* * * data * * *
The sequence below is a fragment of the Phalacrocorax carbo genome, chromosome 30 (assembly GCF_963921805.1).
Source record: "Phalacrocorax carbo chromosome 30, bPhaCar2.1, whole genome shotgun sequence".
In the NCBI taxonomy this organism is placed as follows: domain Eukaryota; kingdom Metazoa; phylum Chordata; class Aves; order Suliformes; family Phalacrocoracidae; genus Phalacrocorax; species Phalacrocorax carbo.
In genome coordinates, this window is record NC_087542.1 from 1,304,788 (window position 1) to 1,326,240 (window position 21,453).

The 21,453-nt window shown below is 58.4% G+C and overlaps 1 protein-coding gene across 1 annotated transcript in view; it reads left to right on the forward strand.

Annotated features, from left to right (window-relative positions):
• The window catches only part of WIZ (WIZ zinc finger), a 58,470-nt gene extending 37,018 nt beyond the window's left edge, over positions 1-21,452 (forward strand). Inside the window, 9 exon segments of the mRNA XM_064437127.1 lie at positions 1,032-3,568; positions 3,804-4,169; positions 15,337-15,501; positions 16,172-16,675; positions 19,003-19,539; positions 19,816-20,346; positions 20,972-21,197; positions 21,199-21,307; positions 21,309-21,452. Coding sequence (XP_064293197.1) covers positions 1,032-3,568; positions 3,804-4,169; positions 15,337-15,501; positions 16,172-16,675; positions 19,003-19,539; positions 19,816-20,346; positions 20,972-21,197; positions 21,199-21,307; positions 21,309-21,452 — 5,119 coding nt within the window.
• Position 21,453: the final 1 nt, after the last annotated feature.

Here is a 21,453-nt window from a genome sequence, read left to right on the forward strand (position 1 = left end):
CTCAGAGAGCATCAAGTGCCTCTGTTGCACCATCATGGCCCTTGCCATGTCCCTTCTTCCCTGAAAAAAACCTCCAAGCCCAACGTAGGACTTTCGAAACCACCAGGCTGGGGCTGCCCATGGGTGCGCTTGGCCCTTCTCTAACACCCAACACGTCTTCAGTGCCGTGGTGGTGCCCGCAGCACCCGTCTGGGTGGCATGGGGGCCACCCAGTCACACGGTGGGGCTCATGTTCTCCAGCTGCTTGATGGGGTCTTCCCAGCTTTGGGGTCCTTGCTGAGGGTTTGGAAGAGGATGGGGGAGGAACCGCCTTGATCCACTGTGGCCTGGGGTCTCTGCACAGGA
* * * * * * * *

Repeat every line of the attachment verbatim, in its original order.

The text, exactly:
The sequence below is a fragment of the Phalacrocorax carbo genome, chromosome 30 (assembly GCF_963921805.1).
Source record: "Phalacrocorax carbo chromosome 30, bPhaCar2.1, whole genome shotgun sequence".
In the NCBI taxonomy this organism is placed as follows: domain Eukaryota; kingdom Metazoa; phylum Chordata; class Aves; order Suliformes; family Phalacrocoracidae; genus Phalacrocorax; species Phalacrocorax carbo.
In genome coordinates, this window is record NC_087542.1 from 1,304,788 (window position 1) to 1,326,240 (window position 21,453).

The 21,453-nt window shown below is 58.4% G+C and overlaps 1 protein-coding gene across 1 annotated transcript in view; it reads left to right on the forward strand.

Annotated features, from left to right (window-relative positions):
• The window catches only part of WIZ (WIZ zinc finger), a 58,470-nt gene extending 37,018 nt beyond the window's left edge, over positions 1-21,452 (forward strand). Inside the window, 9 exon segments of the mRNA XM_064437127.1 lie at positions 1,032-3,568; positions 3,804-4,169; positions 15,337-15,501; positions 16,172-16,675; positions 19,003-19,539; positions 19,816-20,346; positions 20,972-21,197; positions 21,199-21,307; positions 21,309-21,452. Coding sequence (XP_064293197.1) covers positions 1,032-3,568; positions 3,804-4,169; positions 15,337-15,501; positions 16,172-16,675; positions 19,003-19,539; positions 19,816-20,346; positions 20,972-21,197; positions 21,199-21,307; positions 21,309-21,452 — 5,119 coding nt within the window.
• Position 21,453: the final 1 nt, after the last annotated feature.

Here is a 21,453-nt window from a genome sequence, read left to right on the forward strand (position 1 = left end):
CTCAGAGAGCATCAAGTGCCTCTGTTGCACCATCATGGCCCTTGCCATGTCCCTTCTTCCCTGAAAAAAACCTCCAAGCCCAACGTAGGACTTTCGAAACCACCAGGCTGGGGCTGCCCATGGGTGCGCTTGGCCCTTCTCTAACACCCAACACGTCTTCAGTGCCGTGGTGGTGCCCGCAGCACCCGTCTGGGTGGCATGGGGGCCACCCAGTCACACGGTGGGGCTCATGTTCTCCAGCTGCTTGATGGGGTCTTCCCAGCTTTGGGGTCCTTGCTGAGGGTTTGGAAGAGGATGGGGGAGGAACCGCCTTGATCCACTGTGGCCTGGGGTCTCTGCACAGGA